How to Give and Receive Great Customer Service
Consumers get less than second best
Nothing feels as bad as shopping to get a "boost" to a medicore day but all you seem to purchase is the store clerks "bad attitude". It's enough to make you start checking your arm pits hoping that your deodorant is still lingering. Yet we still want to make the most of our experiences therefore we put up with the person who is sighing heavily at your inability to access your funds do to your giant (although fashionable) handbag. When this "funky attitude" sends its stench my way, I tend to think, "What is going on!" "I know that this may not be your dream job but you are still working and taking my hard earned money." How would you like it if I acted this way to you?"
And this is where I think the problem lies, caught in between the teeth of complacency and the belief that the world revolves around the almighty "me". Let's face it, no matter how we are told to look out for "number one" the reality of living life remains with how we interact with others. If we play nice we get to have boyfriends or girlfriends, co-workers that speak to you and neighbors that are glad you live on the block.
So lets realign our thinking: As individuals that work in the customer service field (retail, hotel, and every position that gives a service to receive money in return) we must give respect BEFORE we get it in return. This ensures a booming business, healthy pay raises and a 95 percent chance that we will hold on to our jobs. Engage the customer. Give eye contact, smile, take and return money in the hand and excuse ourselves if it hits the counter top or floor. Acknowledge the customer and stop employee cross talk that is not business related. In short pretend as if your favorite person came into the room even if that is you! It will not matter what happened to you that day or the day before, if you see the person that you most want to be with, you'll give your all.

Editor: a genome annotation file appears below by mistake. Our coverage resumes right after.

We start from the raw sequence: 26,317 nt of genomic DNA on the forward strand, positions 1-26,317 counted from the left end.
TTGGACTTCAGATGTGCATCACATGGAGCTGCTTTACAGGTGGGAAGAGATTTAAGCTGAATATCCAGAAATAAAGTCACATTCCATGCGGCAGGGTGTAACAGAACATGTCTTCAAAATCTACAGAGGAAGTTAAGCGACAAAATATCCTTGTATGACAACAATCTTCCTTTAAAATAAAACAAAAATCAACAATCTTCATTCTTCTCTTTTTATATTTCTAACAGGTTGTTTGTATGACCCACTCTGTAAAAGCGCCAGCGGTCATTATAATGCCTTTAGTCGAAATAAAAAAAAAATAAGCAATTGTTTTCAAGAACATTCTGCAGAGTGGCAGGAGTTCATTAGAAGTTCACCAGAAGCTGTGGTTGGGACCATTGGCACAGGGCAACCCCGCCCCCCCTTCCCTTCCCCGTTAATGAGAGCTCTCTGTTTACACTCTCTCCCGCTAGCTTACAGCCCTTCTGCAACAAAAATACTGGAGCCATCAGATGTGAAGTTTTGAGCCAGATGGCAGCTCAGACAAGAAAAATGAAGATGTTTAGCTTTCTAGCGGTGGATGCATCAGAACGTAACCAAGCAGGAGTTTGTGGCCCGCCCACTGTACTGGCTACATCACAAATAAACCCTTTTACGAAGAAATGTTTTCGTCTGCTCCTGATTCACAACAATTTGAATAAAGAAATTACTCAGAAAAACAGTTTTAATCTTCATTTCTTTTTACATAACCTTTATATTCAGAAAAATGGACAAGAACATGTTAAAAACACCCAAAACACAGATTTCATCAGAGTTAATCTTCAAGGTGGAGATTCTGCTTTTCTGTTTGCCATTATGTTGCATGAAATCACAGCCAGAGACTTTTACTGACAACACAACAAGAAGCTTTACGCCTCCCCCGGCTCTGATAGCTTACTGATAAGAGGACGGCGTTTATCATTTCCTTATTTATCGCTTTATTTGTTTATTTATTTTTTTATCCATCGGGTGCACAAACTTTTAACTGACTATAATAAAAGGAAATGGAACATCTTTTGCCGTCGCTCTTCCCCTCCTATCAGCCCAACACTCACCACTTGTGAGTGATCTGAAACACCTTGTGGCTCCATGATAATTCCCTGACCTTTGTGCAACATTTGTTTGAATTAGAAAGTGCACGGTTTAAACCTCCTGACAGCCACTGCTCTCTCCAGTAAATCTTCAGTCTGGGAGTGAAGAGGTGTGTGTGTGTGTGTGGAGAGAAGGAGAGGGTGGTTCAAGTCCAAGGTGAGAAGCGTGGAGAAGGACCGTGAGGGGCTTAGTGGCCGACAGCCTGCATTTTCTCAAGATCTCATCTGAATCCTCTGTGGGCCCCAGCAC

For the customer, please return the favor. If you notice a "bad attitude" don't be afraid to interject a personal comment or two like: "It seems like your having a bad day." I have personally taken a service clerk or two off their guard and have greatly improved the quality of service just by that comment. Even if they say they are not having a bad day you can see in their body language that they are taking note of their behavior. Also, treating an employee like a person that you would like to see on a daily basis vastly improves your experience even if you are receiving good service anyway.
When you take care to treat people with kindness and dignity you reap enormous benefits. You gain a thriving business, a better work experience and a positive perspective.
Why should you settle for less?
Your friendly universal,